Suppose two people start from different points on the equator of the Earth and walk straight north. Eventually, they will collide at the north pole. Why did they collide, when they were always walking straight and they started out on parallel paths?

    The same sort of thing is going on with gravity in general relavity. The curvature of spacetime means that objects following straight paths through spacetime actually end up being attracted to each other. There is no force of gravity in GR. The ball just moves in the straightest possible path through spacetime. The straightest possible path happens to intersect the surface of the planet.
  16. Jul 7, 2013 #15


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    As long as all the same forces are acting on you and the ball(which means you have to be free-falling along with the ball), the speed of the ball relative to you will remain constant and proportional to the push you gave the ball. Don't be confused by the way that the surface of the earth is accelerating towards you and the ball.
  17. Jul 7, 2013 #16


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    uh, not quite. general relativity is a local phenomena, in a similar way to how electromagnetism is a local phenomena. In electromagnetism, if we know the charge distribution at a point, then the equations of electromagnetism tell us something about the electric field at that point. And the electric field far from that point is not immediately affected. A similar thing happens in general relativity, but instead of an electric field, we have the metric tensor (which contains information about curvature of space, e.t.c.) itself which mediates gravitational phenomena. So it is the properties of space itself that is 'oozing out'.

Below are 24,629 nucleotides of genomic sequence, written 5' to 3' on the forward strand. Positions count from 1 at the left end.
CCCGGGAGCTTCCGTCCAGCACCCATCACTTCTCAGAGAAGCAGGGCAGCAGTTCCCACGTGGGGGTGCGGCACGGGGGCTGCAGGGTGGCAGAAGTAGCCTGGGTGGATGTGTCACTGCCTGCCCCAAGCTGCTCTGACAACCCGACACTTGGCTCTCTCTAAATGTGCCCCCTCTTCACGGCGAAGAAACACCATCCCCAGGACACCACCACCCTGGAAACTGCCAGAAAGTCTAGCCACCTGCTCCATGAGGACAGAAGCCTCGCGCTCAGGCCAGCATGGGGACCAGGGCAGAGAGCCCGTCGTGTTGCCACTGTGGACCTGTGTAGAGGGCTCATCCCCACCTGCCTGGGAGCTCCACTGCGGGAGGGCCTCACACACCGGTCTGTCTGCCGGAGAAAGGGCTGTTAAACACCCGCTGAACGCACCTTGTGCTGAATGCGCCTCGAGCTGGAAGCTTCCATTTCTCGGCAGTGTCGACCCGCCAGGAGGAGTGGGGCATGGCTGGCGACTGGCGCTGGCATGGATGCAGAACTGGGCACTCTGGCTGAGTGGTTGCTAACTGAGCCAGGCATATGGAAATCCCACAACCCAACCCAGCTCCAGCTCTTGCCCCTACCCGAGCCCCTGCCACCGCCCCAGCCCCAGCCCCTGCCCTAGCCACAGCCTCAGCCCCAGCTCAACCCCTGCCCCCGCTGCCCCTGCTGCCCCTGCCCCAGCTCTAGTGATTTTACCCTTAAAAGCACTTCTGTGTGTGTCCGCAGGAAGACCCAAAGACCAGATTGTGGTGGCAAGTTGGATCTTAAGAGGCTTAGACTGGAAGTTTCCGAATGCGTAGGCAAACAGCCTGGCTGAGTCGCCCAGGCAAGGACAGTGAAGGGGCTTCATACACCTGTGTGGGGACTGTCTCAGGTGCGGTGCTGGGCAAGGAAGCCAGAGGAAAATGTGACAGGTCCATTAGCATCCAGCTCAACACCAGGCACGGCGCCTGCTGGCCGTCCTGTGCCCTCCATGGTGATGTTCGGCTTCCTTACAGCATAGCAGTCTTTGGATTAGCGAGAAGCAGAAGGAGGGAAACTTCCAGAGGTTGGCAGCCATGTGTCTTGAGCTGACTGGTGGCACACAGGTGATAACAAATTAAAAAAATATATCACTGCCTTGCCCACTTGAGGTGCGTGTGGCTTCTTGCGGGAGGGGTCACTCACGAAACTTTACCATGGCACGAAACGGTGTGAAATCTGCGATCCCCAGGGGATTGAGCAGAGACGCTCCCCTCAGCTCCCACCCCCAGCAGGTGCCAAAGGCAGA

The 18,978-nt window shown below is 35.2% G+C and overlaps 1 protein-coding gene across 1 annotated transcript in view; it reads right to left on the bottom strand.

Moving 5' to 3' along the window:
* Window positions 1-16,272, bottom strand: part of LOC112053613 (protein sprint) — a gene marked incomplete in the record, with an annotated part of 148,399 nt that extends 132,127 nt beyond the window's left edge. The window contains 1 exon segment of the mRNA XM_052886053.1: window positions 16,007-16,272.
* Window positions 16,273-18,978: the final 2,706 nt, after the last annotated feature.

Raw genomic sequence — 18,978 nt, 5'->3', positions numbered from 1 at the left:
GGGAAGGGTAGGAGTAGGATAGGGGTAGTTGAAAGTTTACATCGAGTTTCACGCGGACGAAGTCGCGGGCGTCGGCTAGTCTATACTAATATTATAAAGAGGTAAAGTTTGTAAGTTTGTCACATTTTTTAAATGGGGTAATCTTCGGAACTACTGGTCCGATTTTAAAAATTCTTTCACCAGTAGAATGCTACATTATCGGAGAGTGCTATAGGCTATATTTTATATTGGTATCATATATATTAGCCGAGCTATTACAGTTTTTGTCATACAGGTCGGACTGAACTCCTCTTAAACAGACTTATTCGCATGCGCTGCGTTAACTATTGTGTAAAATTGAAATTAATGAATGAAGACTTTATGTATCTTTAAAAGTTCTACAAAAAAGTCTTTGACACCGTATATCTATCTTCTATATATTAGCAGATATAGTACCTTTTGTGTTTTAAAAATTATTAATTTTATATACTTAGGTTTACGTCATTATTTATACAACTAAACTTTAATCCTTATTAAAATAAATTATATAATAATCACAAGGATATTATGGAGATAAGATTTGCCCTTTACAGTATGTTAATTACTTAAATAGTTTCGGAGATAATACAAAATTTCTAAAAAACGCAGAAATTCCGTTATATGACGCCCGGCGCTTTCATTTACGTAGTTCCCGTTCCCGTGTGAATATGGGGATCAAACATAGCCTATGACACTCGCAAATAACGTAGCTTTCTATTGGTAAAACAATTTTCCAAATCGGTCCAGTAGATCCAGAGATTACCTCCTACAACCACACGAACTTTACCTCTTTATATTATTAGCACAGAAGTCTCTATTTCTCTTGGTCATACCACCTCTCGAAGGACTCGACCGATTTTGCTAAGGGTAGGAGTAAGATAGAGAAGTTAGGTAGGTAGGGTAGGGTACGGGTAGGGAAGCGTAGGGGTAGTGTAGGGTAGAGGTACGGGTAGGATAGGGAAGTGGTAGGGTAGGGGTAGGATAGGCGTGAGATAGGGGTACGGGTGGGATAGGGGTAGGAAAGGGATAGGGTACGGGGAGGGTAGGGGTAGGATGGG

Not sure what you mean here. You seem to imply that a ball falling in curved space would not pick up speed. But surely the ball would pick up speed.

    edit: now I think I see what you mean. you mean that since the ball is falling in the generalization of a straight line (a geodesic), then why is it's velocity changing? It is as Nugatory says, it is because you (on the roof) have forces acting on you, and you have some arbitrary path through space. So from your perspective, objects moving along a geodesic could have any kind of motion. (remember that motion is relative).
    Last edited: Jul 7, 2013
  18. Jul 7, 2013 #17
    Plz explain why are you so sure about the ball picking speed when no force is present that would increase the speed of the ball. Of course I gave force to the ball by pushing it, but it was a small push of hand ( a small force) which cannot result in the high speed with which the ball hits the ground after falling from the roof.
  19. Jul 7, 2013 #18


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    Newton's first law does not work, since we are using general relativity, and there is a planet, so there is no 'inertial reference frame'. So even though the concept of a geodesic is similar in some ways to a straight line, it is not similar in other ways. The main thing to keep in mind is that "a test object with no forces acting on it moves along a geodesic". This is how it is similar to Newton's "a test object with no forces acting on it moves along a straight line". It may not be similar in other ways.
  20. Jul 7, 2013 #19


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    The difference between Einstein's theory and Newton's is that where Newton says the ball is accelerated downwards towards the ground, Einstein says the ground is accelerated upwards towards the ball! So there is no force acting on the ball, causing it to accelerate down. There is a force acting on the ground causing it to accelerate up. The curvature of spacetime (note: spacetime, not space) is necessary to explain how the surface of the Earth can be accelerating outward yet it isn't expanding.
  21. Jul 7, 2013 #20


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    Curved spacetime not just space.

    This is explained here for an apple falling from rest: